10 Aug 2005 - 13 Aug 2012
Nobel Laureate & Lamont University Professor & Professor of Economics and Philosophy, Harvard University
Amartya Sen is recognized as one of the most creative and innovative economists in the world today. He was awarded the 1998 Nobel Prize in Economic Science for his contributions to welfare economics and social choice and for investigation of the problems of society's poorest members.
A native and a citizen of India, Sen studied at Presidency College in Calcutta and at Trinity College, Cambridge.
Sen's monographs Collective Choice and Social Welfare, On Economic Inequality, and Choice, Welfare and Measurement inspired researchers to turn their attention to issues of basic welfare and produced methods of assessing poverty and deprivation that have helped to improve conditions for the poor. His book Poverty and Famines: An Essay on Entitlement and Deprivation established that social, political, and economic factors and not just production are at the root of many famines, and identified ways and means of comprehensively overcoming these problems.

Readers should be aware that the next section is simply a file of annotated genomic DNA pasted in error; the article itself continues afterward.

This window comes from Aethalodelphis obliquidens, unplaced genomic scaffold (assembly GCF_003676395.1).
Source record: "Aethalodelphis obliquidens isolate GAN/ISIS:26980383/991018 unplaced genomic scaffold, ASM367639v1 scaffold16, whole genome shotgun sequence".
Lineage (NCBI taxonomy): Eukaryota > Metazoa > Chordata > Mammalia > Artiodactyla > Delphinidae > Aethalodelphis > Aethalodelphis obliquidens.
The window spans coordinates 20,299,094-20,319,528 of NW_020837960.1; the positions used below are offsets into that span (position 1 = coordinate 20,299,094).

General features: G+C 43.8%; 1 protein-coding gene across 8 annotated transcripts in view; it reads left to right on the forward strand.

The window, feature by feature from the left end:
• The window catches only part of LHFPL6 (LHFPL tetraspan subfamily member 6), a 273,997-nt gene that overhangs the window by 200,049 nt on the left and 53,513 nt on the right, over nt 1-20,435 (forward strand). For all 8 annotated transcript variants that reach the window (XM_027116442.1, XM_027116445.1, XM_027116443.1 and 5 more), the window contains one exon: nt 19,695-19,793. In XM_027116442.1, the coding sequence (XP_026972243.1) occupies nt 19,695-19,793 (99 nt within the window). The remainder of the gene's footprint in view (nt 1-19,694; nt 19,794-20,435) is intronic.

Sen has served as Drummond Professor of Political Economy at Oxford, Master of Trinity College, Cambridge, and as President of the Econometric Society, the American Economic Association, the Indian Economic Association, and the International Economic Association. He was formerly Honorary President of Oxfam and is now its Honorary Advisor. His newest book is The Argumentative Indian, and another, Identity and Violence, is due in March 2006.
© 2006 Encyclopædia Britannica, Inc.